My thoughts: This is a really lovely book. It has been edited and published by the author's granddaughter, and this means she has been able to give a really good introduction to the book telling the reader about the background of her grandmother's life. I found this really helpful beacuse it gives you a context for the poems.
The poems themselves are really lovely. Effie wrote them as her journal during the war years, so they are quite personal. She writes about everything from waiting in a queue, to finding out that her husband was killed. The poems made me feel a range of emotions; some made me smile, others had me nearly crying.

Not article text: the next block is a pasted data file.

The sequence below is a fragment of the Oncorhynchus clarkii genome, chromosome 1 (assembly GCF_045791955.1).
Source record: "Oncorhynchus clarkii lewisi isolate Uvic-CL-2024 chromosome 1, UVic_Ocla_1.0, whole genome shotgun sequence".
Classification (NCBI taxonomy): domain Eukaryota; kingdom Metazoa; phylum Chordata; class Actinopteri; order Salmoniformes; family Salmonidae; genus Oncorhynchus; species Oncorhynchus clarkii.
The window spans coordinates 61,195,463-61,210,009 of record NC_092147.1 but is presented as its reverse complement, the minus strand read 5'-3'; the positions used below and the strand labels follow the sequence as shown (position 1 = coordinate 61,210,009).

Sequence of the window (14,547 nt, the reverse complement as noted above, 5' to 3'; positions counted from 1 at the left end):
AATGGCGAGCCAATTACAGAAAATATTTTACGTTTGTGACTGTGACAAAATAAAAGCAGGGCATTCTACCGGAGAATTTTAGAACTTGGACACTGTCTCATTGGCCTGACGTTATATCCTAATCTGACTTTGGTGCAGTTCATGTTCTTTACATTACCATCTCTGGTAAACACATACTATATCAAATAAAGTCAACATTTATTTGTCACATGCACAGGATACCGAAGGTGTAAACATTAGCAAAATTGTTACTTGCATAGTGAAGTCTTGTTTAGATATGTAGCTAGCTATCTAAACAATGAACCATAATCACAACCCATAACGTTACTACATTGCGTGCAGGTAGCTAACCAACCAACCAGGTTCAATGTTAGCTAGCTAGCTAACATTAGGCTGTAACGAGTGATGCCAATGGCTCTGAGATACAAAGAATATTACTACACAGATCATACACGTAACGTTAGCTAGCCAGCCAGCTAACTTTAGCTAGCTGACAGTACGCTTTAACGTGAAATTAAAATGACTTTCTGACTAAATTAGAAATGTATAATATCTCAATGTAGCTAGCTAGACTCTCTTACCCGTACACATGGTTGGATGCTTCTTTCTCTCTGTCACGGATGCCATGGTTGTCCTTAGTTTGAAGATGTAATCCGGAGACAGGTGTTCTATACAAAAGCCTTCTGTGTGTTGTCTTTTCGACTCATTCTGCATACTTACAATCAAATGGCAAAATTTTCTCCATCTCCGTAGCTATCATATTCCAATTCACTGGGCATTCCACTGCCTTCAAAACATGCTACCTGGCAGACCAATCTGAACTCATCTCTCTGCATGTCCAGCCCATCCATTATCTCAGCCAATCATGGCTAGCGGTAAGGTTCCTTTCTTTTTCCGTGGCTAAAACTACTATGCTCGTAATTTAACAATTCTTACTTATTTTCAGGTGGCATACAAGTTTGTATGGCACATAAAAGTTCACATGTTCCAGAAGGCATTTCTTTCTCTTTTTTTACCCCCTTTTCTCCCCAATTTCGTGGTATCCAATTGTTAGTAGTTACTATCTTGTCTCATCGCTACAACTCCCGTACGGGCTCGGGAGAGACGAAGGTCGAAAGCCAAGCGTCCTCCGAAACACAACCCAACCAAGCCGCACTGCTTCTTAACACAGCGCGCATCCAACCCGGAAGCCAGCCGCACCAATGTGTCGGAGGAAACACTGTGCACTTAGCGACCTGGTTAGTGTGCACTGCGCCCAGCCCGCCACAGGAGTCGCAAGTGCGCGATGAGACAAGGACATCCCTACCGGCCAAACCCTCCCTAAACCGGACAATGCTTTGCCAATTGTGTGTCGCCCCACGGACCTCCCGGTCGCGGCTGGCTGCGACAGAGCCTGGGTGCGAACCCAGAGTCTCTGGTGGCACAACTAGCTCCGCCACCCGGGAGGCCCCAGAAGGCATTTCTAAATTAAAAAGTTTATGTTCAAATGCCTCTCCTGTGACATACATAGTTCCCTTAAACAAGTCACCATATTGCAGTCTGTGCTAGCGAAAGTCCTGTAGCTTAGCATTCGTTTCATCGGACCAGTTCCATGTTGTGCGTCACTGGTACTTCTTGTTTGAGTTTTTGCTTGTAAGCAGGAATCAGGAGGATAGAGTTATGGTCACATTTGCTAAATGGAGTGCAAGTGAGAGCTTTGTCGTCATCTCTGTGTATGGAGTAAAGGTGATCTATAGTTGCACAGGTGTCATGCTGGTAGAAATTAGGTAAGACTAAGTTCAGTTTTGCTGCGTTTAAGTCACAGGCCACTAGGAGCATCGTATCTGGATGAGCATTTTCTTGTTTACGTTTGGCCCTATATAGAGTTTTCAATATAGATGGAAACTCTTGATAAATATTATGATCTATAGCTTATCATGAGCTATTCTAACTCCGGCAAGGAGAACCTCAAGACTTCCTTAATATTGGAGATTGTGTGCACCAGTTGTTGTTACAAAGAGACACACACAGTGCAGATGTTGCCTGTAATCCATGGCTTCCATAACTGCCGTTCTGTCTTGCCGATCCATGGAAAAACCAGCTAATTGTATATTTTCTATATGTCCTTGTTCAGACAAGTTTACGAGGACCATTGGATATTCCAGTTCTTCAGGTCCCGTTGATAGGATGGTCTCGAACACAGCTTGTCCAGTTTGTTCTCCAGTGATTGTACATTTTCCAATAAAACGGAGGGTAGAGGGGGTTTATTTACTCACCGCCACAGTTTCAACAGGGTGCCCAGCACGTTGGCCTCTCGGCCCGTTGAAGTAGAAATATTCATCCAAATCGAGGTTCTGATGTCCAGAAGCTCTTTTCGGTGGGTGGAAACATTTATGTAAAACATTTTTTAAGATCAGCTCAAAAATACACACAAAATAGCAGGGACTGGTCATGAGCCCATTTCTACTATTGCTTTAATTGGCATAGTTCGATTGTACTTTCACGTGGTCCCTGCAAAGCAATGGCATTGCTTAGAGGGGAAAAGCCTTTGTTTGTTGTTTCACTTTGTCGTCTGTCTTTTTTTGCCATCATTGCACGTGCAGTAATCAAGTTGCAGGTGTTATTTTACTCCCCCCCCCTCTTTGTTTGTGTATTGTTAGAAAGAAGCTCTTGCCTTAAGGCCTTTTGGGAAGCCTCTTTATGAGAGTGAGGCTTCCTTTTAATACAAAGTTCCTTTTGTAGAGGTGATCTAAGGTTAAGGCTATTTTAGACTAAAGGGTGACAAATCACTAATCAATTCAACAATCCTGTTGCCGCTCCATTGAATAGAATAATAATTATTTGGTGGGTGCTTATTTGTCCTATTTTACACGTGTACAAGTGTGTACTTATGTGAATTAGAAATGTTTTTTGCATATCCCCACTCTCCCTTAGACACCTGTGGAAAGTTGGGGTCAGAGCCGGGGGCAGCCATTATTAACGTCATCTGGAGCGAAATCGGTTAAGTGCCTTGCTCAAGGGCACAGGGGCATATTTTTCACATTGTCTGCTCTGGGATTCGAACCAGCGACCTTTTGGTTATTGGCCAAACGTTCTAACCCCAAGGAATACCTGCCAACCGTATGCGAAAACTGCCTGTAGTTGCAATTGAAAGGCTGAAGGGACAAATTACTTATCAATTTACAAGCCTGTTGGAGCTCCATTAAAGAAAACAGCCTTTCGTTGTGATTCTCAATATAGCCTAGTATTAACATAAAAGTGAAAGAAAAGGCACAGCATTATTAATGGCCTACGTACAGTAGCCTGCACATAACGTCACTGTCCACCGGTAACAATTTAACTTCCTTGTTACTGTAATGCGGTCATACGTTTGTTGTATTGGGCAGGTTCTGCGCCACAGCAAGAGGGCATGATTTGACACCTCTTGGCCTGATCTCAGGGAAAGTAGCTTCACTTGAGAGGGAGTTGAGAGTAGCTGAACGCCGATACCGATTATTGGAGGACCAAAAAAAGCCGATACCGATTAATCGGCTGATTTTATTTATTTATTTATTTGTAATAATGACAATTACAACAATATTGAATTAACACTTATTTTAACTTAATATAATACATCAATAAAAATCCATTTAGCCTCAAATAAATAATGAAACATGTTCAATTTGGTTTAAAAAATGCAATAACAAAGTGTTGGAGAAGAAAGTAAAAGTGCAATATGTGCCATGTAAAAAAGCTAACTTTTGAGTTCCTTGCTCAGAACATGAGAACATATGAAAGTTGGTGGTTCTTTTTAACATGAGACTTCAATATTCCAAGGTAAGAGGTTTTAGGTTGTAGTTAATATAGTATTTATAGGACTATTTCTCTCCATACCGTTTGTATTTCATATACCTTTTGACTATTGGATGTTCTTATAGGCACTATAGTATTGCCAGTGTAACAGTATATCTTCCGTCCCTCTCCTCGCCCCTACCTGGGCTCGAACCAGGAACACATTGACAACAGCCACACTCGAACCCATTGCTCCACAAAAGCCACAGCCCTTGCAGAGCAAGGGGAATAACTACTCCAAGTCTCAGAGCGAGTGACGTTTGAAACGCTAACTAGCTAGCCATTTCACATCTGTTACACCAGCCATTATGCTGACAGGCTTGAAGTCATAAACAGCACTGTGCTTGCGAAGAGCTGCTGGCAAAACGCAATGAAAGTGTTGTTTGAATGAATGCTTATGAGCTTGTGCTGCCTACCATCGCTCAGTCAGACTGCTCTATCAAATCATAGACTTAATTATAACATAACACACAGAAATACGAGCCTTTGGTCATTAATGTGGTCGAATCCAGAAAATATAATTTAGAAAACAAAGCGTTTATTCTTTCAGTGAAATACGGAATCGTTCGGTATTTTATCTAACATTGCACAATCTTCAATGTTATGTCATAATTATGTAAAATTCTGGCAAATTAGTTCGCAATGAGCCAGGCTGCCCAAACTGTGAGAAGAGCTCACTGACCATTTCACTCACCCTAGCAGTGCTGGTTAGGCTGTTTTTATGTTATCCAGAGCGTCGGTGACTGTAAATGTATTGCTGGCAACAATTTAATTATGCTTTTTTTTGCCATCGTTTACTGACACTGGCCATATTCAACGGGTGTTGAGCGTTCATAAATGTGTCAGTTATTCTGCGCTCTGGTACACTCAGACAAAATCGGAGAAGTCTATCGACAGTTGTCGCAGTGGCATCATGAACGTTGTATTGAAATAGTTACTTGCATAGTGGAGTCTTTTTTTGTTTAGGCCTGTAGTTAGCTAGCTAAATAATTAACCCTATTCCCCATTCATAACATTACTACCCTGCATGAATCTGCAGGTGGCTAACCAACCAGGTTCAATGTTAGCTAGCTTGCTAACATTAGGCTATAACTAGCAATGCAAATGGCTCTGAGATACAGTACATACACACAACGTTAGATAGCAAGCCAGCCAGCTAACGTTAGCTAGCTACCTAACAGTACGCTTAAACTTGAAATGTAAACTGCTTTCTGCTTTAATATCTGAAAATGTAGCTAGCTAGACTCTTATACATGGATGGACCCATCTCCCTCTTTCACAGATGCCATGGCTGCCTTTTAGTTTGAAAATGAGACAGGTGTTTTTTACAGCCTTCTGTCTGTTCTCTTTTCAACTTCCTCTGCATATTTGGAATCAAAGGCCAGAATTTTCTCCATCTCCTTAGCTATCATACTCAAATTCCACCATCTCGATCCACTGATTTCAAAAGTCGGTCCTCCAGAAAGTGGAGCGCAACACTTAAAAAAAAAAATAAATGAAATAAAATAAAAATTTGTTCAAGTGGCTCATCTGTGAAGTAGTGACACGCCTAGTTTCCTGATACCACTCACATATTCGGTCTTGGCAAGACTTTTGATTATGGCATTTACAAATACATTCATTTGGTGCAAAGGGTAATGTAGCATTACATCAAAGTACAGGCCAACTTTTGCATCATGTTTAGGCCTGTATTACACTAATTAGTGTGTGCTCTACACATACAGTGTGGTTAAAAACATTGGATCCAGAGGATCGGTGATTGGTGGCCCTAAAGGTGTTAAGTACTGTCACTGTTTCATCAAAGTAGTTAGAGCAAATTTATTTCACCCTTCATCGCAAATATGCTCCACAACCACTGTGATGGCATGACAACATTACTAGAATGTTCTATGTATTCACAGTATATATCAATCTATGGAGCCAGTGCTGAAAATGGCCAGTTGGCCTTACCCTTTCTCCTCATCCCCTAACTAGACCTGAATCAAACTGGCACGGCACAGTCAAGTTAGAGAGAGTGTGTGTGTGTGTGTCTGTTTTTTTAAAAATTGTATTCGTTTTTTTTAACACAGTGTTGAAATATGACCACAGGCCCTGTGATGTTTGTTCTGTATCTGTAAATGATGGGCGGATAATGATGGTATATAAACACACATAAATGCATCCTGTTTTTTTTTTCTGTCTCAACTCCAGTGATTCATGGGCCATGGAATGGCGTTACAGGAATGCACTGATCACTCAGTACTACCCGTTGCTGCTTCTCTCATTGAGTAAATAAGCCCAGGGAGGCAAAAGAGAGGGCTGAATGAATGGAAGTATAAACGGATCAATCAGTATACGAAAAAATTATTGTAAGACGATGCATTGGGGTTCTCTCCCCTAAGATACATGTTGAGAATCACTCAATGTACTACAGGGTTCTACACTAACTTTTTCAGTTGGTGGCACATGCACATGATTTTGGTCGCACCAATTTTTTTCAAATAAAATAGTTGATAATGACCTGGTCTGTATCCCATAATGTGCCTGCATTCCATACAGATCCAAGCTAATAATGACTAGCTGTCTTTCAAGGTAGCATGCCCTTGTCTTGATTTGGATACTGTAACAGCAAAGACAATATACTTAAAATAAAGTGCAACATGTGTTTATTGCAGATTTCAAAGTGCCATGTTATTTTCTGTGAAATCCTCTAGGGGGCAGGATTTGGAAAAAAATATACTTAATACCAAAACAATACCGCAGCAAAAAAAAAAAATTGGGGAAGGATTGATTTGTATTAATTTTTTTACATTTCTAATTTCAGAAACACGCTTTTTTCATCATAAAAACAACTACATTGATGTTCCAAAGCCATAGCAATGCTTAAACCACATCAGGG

My favourite poem in the book was this one:
After so many months of war,
And the ruins around, we see,
We think - must everything be lost?
And what will the end ever be?
War has left thousands homeless,
And robbed us of many a thing;
Though havoc is left near and far,
It can't take away everything.
We must have the cheerless black-out,
We must have the great guns booming,
But the birds still carol gaily,
And the flowers still keep on blooming.
We still have the leafy woodland,
There is joy in the sunlit hill,
In the breezes, softly sighing,
And the river that's never still.
There is joy in the starlit sky,
And the health-giving sun's warm ray,
We find, when we just think awhile,
There's lots the war can't take away.